How international cultures interpret the @ symbol

Hello Yuqo
Whether we're typing email addresses or writing in shorthand, the @ symbol has found plenty of use in recent decades. What you may not have realized, however, is that it has a different name and interpretation depending on where you are in the world. It also first arose long before the internet, and had an interesting path to where it is today.

The @ symbol is a part of our online lives at this point. Whether it’s in an Instagram or Twitter handle, an email address, or a quick text you’re sending, there’s no denying its usefulness as a tool in our language and culture. It seems near-universal at this point, and it is, to an extent, but not in the sense that you may expect.
Depending on where you are in the world, the @ symbol may not only have a different name but a different meaning. It’s also been around far longer than you may think, and the modern usage isn’t as far deviated from the past as you’d expect.


 What does the @ symbol mean online?
Before we dive deeper into the history and its various uses, let’s go over what the @ symbol means online. Since that’s where many of us see and use it regularly, it’s a useful common ground to base our ideas of the symbol upon.
To start, pretty much anyone on the internet will recognize the @ symbol from their email address. You may not use your email often, but you need one to sign up for any sort of online subscription or mailing list, and many social media sites, as well as others that look for a confirmation of identity, will often have you use an email address to confirm you are who you say you are.
Speaking of social media, many young people today will mainly recognize the @ symbol from the tagging system on social media sites like Instagram, Twitter, and Facebook.
On the former two sites, it appears in the name when tagging the person you want to mention and connect to your post. In these contexts, it almost becomes a part of the name itself, even though every account has it at the start of their actual name. It has a similar function on Facebook, as typing @ is how you indicate that you’re about to write the name of someone you want to tag, although it doesn’t include the symbol in your final comment or post.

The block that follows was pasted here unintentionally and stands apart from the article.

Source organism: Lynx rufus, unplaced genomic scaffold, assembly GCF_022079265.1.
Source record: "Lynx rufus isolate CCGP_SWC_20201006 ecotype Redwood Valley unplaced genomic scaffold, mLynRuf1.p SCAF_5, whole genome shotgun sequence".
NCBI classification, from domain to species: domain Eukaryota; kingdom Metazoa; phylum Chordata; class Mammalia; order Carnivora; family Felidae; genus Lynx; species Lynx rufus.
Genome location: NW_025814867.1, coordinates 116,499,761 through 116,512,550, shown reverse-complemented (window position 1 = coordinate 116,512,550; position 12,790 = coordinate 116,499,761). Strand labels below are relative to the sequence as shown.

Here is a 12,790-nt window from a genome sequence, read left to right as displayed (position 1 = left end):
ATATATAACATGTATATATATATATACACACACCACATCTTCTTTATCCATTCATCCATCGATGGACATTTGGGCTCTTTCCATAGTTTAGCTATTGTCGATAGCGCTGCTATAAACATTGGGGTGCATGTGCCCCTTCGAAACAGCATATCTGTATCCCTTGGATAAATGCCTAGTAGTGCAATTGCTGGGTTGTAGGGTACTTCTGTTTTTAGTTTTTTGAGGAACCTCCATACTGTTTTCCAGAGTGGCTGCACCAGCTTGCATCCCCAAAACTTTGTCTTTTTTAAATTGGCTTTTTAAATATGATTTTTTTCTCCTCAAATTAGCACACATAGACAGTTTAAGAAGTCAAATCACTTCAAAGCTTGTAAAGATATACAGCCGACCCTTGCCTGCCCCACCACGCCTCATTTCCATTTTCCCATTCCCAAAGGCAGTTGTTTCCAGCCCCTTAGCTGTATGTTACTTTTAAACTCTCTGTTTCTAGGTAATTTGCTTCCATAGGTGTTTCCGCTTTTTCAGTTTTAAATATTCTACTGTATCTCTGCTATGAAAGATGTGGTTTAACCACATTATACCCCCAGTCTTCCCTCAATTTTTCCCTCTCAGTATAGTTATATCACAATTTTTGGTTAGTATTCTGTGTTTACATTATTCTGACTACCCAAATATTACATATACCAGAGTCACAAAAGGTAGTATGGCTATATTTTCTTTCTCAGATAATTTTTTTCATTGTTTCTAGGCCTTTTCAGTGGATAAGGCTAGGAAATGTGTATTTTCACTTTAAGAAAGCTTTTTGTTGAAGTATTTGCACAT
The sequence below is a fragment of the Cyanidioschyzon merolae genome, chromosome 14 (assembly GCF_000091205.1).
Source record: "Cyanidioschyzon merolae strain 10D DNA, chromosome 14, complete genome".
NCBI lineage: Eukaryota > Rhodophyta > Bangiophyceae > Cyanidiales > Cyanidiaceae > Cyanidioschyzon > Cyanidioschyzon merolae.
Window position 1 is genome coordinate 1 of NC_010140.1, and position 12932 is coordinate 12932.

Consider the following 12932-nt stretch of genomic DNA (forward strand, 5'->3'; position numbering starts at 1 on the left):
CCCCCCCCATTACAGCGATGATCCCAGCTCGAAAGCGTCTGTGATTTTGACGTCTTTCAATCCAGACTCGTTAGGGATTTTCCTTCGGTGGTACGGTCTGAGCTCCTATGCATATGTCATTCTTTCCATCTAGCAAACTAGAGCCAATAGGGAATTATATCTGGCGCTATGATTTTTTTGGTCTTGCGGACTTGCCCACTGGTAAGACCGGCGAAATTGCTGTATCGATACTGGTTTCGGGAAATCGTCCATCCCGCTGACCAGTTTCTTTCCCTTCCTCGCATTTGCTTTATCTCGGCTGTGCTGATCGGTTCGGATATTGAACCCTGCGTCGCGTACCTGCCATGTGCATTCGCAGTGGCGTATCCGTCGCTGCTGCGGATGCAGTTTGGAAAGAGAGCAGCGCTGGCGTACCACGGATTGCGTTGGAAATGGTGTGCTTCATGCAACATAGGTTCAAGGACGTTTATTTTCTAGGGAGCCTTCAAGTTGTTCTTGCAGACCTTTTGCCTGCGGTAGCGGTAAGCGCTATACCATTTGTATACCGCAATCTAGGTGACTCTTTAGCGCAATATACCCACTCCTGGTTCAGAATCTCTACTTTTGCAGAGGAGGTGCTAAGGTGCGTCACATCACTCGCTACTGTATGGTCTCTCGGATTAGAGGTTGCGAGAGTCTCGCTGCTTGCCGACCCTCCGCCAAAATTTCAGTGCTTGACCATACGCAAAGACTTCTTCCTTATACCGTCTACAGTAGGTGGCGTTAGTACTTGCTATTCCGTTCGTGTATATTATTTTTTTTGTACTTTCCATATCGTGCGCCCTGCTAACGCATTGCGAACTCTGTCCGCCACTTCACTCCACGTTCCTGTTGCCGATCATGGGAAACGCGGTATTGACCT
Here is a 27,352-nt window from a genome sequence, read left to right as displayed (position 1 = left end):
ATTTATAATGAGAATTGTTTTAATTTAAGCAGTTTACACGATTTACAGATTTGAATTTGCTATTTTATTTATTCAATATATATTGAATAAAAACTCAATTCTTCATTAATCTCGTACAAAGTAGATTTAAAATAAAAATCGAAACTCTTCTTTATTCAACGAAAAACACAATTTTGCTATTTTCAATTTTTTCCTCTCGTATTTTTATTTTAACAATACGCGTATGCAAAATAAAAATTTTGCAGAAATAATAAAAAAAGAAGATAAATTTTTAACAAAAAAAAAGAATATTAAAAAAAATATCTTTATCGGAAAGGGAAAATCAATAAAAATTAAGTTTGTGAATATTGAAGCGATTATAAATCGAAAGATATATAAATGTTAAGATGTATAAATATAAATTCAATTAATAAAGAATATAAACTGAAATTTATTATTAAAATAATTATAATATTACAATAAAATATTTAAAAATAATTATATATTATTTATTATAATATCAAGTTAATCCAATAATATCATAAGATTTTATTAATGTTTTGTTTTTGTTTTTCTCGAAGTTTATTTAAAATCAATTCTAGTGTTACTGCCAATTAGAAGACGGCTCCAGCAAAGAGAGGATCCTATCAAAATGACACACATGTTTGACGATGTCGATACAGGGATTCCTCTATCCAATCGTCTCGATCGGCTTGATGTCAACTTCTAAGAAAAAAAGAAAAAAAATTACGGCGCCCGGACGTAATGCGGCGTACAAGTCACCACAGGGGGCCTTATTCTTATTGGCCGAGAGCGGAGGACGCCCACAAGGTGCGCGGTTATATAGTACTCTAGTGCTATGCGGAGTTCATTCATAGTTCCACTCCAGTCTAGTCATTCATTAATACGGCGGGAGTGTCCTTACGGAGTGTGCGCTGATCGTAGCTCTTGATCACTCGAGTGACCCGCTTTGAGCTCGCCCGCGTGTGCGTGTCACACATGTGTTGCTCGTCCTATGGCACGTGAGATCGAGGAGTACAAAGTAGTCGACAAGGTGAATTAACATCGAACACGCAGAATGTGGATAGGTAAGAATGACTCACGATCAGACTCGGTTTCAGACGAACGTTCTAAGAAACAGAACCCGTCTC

In both of these contexts, the meaning is literal in the English language, specifically as shorthand for the word “at.” So, for instance, [email protected] is “johndoe *at [the domain]*”. In turn, @johndoe would be referring to the user *at [the subdomain]* “johndoe”. It’s simple, sure, but that’s part of what’s made it so widely useful.


History of the @ symbol
How did this modern utility come to be, though? Where, exactly, did the @ symbol come from? Well, it may have first gained real popularity in the 1970s, as we’ll explain in a bit, but the path to where it is today started way further back. To be specific, one of the first recorded usages of @ can be traced back as far as 1345 in a Bulgarian translation of a Greek chronicle by Constantinos Manasses.
Moving closer to how most use it today, linguistic scholars have noted the French letter “à”, which was used to mean “at” or “at the value of,” would occasionally be written as @, as it would be a way to include the accent mark without lifting the pen off the page.
Other than denotations of value, though, this symbol largely went unconsidered until 1971, when Ray Tomlinson, the inventor of the modern electronic mail system, decided to use the @ symbol as a signal to computers utilising it. Specifically, the symbol would tell the computer the inbox it was directing a message to was located at a certain online domain. When spoken, then, someone would read “[email protected]” as “john doe at”